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Lebanese long for Daesh-linked relatives stuck in Syria camps

By AFP - Mar 02,2022 - Last updated at Mar 02,2022

Umm Mohammed Iali, a 50-year-old Lebanese woman whose two sons died fighting for the Daeshe group in Syria and whose granddaughters remain in the northeast Syrian camp of Al Hol, gives a tour of the bedroom she prepared for her granddaughters Mariam and Maria at her apartment in Lebanon’s northern city of Tripoli, on February 10 (AFP photo)

TRIPOLI, Lebanon — For three years, Umm Mohammed Iali has been longing to embrace her granddaughters stuck in Syria since her two sons died fighting for the Daesh group there.

Like thousands of other relatives of extremist fighters, the three Lebanese girls and their mother are being indefinitely held in the northeast Syrian camp of Al Hol.

Sitting in her grandchildren’s bedroom in her home in the city of Tripoli in northern Lebanon, tears stream down Umm Mohammed’s face.

“I have been telling myself they will come back today, they will come back tomorrow — every day for the past three years,” the 50-year-old said.

“I even prepared the bedrooms for their return,” she said, surrounded by heart-shaped pillows and star-speckled walls.

Her oldest granddaughter is 10 and the youngest, born in Syria, is only four.

The Ialis are among dozens of Lebanese families demanding Beirut repatriates their relatives stuck in overcrowded camps like Al Hol.

Al Hol shelters around 56,000 displaced people, including refugees from multiple nations, according to the United Nations. Most fled or surrendered during the dying days of Daesh s self-proclaimed “caliphate” in March 2019, and around half the camp residents are Iraqis.

Daesh in 2014 seized large swathes of Iraq and Syria, ruling its territory brutally until its defeat by local forces backed by a US-led coalition.

The Daesh terrorists continue to perpetrate violence in Al Hol, and the UN has repeatedly warned of deteriorating security conditions there.


Living in ‘misery’ 


Since the fall of Daesh, Syria’s Kurds — who run a semi-autonomous administration in northeast Syria — and the UN have urged foreign countries to repatriate their terrorist-linked nationals.

But this has only been done in dribs and drabs, as countries fear a backlash domestically, both in terms of the reaction of their citizens and the risk of future attacks on their soil.

Umm Mohammed’s Sunni majority hometown, Tripoli, has long been a hotbed for terrorist fighting against regime forces in Syria’s civil war. Hundreds of young Tripoli men have joined extremists and opposition groups there since the war began in 2011.

Their wives and children often followed them.

Mohammed Iali’s widow Alaa, 30, is one of those women. Her husband was killed in 2019 during the battle to take Daesh last bastion in Baghouz, Syria.

Despite the defeat of the “caliphate” that year, the extremists are believed to have recruited dozens of Lebanese men to join their ranks since last summer.

A security official has told AFP that “financial motives” are the main attraction for the youth of Tripoli, one of the poorest places in a country suffering a financial crisis that has left more than 80 per cent of the population living in poverty.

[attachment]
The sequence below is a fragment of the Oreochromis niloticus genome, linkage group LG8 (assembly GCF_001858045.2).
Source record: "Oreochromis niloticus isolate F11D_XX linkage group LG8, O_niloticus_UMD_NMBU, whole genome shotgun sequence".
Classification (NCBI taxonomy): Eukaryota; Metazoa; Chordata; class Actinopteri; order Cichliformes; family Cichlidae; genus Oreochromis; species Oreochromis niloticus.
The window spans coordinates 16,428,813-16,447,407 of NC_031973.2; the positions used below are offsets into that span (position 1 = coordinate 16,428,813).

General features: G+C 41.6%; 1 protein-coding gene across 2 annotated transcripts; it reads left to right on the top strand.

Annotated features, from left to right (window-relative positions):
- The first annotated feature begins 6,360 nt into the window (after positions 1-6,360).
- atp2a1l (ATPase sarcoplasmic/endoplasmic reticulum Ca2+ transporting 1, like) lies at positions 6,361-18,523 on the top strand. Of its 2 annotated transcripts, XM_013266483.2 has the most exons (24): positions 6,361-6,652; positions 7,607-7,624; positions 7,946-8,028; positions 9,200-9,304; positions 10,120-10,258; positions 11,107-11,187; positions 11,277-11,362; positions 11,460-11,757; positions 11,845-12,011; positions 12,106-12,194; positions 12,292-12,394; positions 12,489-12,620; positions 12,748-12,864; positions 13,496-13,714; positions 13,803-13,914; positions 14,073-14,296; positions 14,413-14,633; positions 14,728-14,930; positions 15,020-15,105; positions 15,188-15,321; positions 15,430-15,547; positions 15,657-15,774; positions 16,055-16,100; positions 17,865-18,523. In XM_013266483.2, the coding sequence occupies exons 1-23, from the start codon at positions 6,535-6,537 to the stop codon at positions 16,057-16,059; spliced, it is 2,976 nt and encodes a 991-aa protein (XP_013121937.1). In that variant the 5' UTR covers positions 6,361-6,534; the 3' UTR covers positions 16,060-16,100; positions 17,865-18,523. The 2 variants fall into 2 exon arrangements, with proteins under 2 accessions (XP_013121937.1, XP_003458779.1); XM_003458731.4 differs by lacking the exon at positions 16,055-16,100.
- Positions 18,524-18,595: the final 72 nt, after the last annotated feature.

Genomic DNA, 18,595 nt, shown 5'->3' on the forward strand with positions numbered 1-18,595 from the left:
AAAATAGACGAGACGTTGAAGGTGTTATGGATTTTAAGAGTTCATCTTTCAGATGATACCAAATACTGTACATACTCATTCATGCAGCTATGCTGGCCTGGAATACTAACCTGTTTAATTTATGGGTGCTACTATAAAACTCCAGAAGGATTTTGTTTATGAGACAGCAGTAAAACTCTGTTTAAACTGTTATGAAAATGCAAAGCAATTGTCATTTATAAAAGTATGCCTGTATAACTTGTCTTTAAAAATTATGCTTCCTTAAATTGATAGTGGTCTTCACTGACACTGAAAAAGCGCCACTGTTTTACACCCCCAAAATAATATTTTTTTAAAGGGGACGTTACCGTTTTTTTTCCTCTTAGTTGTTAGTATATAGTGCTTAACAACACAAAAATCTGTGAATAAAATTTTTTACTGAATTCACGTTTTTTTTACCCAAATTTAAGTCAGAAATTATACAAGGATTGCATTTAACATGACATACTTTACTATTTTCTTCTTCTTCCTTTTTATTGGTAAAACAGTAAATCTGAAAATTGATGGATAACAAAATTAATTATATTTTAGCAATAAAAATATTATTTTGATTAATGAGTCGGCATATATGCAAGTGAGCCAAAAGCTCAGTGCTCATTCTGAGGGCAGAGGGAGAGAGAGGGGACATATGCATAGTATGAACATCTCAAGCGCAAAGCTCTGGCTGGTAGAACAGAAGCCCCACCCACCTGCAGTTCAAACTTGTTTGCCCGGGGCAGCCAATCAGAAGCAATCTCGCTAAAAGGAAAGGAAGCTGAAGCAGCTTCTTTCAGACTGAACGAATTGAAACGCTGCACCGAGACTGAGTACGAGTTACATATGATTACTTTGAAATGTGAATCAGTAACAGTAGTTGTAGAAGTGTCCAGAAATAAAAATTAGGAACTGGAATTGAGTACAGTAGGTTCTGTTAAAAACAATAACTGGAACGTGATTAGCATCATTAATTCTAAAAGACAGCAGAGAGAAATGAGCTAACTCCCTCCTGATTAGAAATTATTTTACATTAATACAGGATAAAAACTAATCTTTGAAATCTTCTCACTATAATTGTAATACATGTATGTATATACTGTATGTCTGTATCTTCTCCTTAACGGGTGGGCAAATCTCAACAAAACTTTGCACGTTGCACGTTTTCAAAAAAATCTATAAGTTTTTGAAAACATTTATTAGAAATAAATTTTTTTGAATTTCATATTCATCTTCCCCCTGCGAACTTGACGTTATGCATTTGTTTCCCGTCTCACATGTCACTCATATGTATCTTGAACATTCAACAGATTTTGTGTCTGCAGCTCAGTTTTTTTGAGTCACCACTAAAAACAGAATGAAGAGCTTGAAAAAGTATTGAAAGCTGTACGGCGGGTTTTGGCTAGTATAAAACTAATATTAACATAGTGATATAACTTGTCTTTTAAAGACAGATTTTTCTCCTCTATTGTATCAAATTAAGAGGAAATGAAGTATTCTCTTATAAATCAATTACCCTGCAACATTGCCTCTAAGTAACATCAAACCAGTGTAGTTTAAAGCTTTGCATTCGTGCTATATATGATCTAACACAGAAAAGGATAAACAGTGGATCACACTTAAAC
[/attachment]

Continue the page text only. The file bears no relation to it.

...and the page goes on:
At least eight Tripoli men have been reported killed in Iraq since December.

After fleeing Baghouz, Alaa was moved to a high-security annex at Al Hol.

“All I want is for this woman and her girls to come back,” said Umm Mohammed, whose dream is to hold her granddaughters tightly.

“I live only for them.”

She told AFP that their tents in the camps fill with muddy rainwater every winter.

“They live in misery, deprived of everything.”

Since Alaa arrived in Al Hol her father, Khaled Androun, managed to meet with her and his granddaughters twice but could not secure their release.

His daughter later tried to flee with smugglers but a landmine exploded during her escape, leaving her wounded, he said.

Androun said the girls need access to education, medical attention and psychological help.

“What will become of the children?” he asked.

The case is in the hands of the General Security bureau, one of Lebanon’s top security agencies.

The agency’s head Abbas Ibrahim should “bring back our kids quickly”, Androun said.

In a statement to AFP, Ibrahim confirmed the case is under his agency’s purview, but a solution has yet to be reached.

“We are waiting for a political decision to solve this issue with the relevant authorities,” he said, referring to the Kurdish administration in northeast Syria that runs Al Hol camp.


‘Bring back the women’ 


Umm Mosaab, 35, managed to flee Al Hol in 2018 with her two teenage boys after paying a smuggler about $8,000. Her 17-year-old daughter, however, remains detained in Roj, another camp.

Umm Mosaab went to Syria in 2015 to join her husband in Raqqa, Daesh’s de-facto Syrian capital, but he was later killed in battle.

“I haven’t seen my daughter in five years,” she said.

Jailed for nine months after she returned to Lebanon, Umm Mosaab is part of a group of families lobbying Lebanese authorities to return their relatives held in Syria

“My daughter followed me there. How is that her fault?” she asked.

Tripoli resident Noor Al Huda Abbas, 59, said she begged officials to return her seven-year-old granddaughter along with her mother from Al Hol, but all she got was empty promises.

“Bring back the women and arrest any of them that might be suspects,” said Abbas, whose two sons died in Syria.

“I want my son’s daughter... we are not asking for the moon.”

Children born to jihadist parents “did not choose this life”, she said through tears. “But we can change their lives for the better.”


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